Calvin’s Company of Pastors by Scott M. Manetsch: A Review Article

Glen J. Clary

Ordained Servant: March 2015

Church Membership

Also in this issue

Is Church Membership Biblical?

Ordinary by Michael Horton

On the Brink by Clay Werner

The Psalter Reclaimed by Gordon Wenham

The Common Offering

Calvin’s Company of Pastors: Pastoral Care and the Emerging Reformed Church, 1536–1609, by Scott M. Manetsch. Oxford Studies in Historical Theology. New York: Oxford University Press, 2013, 428 pages, $74.00.

Scott Manetsch has done a tremendous service to the church by providing a detailed account of pastoral ministry in Geneva from 1536 (the year of Geneva’s political and religious revolution) to the end of the first decade of the seventeenth century. Calvin’s Company of Pastors is brimming with scholarly research that considerably advances our knowledge of religious life in Geneva during these crucial years of the formation and maturation of the Reformed church. Both the academy and the church will benefit from this work, which was clearly the author’s aim.

Manetsch distills essential pastoral lessons from his research and suggests various applications to the modern church. Without any romantic notions of recovering and reliving the glory days of Calvin’s “perfect school of Christ,” Manetsch urges Protestant churches to renew their commitment to the theological vision of the Company of Pastors for the sake of the health and wellbeing of the church. I will have more to say about this at the end of the review.

The central purpose of the book, writes Manetsch, is “to examine the pastoral theology and practical ministry activities of [the] cadre of men who served as pastors in Geneva’s churches during nearly three-quarters of a century from 1536 to 1609” (2). In so doing, Manetsch hopes to “to trace out in detail Calvin’s pastoral legacy and the efforts of his successors on the Venerable Company who were committed to preserving it” (8). By using the Reformers’ own writings; the registers of the city council, the Company of Pastors and the Consistory; and other archival material, Manetsch is able to create a rich mosaic of the color and texture of “religious life in early modern Geneva, offering intriguing insights into some of the particular difficulties, dilemmas, and demands that Geneva’s pastors encountered as they proclaimed the Word of God and shepherded their Christian flock” (2).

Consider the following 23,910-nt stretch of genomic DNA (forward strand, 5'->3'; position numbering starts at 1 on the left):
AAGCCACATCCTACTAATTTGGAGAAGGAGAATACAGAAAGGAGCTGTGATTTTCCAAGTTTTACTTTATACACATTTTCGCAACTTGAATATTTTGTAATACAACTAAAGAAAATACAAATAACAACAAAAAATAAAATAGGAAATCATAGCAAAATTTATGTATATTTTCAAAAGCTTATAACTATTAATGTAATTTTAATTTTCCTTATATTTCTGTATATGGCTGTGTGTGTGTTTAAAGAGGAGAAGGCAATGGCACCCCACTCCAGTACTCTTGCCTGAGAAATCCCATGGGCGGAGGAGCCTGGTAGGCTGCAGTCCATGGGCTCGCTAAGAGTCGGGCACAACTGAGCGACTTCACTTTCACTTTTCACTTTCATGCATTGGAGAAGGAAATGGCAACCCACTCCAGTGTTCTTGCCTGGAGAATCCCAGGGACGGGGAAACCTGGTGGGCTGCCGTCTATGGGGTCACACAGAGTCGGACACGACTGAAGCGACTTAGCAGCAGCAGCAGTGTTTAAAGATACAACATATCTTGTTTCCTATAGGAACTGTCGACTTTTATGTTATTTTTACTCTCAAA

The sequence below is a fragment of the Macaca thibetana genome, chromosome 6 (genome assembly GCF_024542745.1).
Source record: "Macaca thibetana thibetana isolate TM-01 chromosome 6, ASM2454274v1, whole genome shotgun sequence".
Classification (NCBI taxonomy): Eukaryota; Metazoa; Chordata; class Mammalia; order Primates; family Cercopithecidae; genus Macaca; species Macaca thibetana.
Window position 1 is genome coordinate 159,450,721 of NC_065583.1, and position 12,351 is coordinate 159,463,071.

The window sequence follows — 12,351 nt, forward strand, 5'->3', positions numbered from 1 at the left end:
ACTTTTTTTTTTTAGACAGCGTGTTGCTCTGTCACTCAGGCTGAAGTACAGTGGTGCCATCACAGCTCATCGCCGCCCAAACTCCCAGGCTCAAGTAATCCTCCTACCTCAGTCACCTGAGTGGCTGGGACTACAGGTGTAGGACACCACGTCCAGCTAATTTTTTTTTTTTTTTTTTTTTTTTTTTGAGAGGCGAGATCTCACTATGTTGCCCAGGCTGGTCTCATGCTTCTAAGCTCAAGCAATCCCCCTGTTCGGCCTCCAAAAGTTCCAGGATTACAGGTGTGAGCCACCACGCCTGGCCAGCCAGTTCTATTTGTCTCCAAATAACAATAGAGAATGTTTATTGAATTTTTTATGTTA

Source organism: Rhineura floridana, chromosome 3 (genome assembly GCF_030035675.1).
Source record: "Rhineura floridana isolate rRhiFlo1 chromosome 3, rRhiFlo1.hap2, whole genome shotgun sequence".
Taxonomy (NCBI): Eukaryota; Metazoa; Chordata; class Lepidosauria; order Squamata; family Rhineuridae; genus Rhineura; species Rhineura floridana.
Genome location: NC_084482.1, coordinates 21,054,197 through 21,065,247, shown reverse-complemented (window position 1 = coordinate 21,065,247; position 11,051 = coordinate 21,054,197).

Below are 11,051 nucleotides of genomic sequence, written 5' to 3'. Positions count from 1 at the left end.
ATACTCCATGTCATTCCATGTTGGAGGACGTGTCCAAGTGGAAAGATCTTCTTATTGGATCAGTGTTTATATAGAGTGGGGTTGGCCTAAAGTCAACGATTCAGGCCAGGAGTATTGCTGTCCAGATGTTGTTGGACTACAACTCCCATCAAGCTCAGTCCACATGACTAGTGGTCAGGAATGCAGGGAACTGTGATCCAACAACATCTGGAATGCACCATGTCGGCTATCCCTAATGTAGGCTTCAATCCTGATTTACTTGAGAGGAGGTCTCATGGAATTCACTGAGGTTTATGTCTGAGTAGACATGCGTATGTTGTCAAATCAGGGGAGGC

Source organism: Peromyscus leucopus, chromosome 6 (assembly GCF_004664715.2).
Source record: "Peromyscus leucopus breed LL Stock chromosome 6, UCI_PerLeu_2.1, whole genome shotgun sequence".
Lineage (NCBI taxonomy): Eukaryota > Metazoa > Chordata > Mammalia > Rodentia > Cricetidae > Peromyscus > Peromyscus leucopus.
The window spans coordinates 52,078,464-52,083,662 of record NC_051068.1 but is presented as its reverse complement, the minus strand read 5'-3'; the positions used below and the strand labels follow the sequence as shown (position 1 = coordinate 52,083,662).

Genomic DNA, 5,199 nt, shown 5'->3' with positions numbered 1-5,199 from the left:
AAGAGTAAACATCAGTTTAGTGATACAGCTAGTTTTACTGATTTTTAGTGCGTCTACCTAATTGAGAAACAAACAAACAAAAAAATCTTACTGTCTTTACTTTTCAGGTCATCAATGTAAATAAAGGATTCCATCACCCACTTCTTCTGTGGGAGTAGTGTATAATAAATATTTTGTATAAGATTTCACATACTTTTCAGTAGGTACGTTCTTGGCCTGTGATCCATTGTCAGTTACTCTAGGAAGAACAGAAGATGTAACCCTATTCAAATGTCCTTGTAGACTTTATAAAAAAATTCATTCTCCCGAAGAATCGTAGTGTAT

The book is divided into two sections. Part One (chapters 1–5) “explores the history and nature of the pastoral office and details the personnel who belonged to the pastoral company from 1536 to 1609” (9). Here one finds intriguing information about the pastors’ family relationships, their financial conditions, and the general rhythm of pastoral work in the three city churches and in the dozen countryside parishes surrounding the city.

Part Two (chapters 6–9) examines in more detail the specific duties of Geneva’s pastors including preaching, church discipline, writing books, and providing pastoral care to their members through the sacraments, catechesis, visitation, and spiritual consolation. The members of the Venerable Company conducted worship, preached the Word, baptized infants, catechized children, examined youth for admission to the Lord’s Table, conducted household visitations, comforted the sick, and consoled people preparing to die (306). In their weekly consistory meetings, they also endeavored to apply the “medicine” of “church discipline in the hopes of achieving repentance, healed relationships, Christian understanding, and spiritual growth” (306).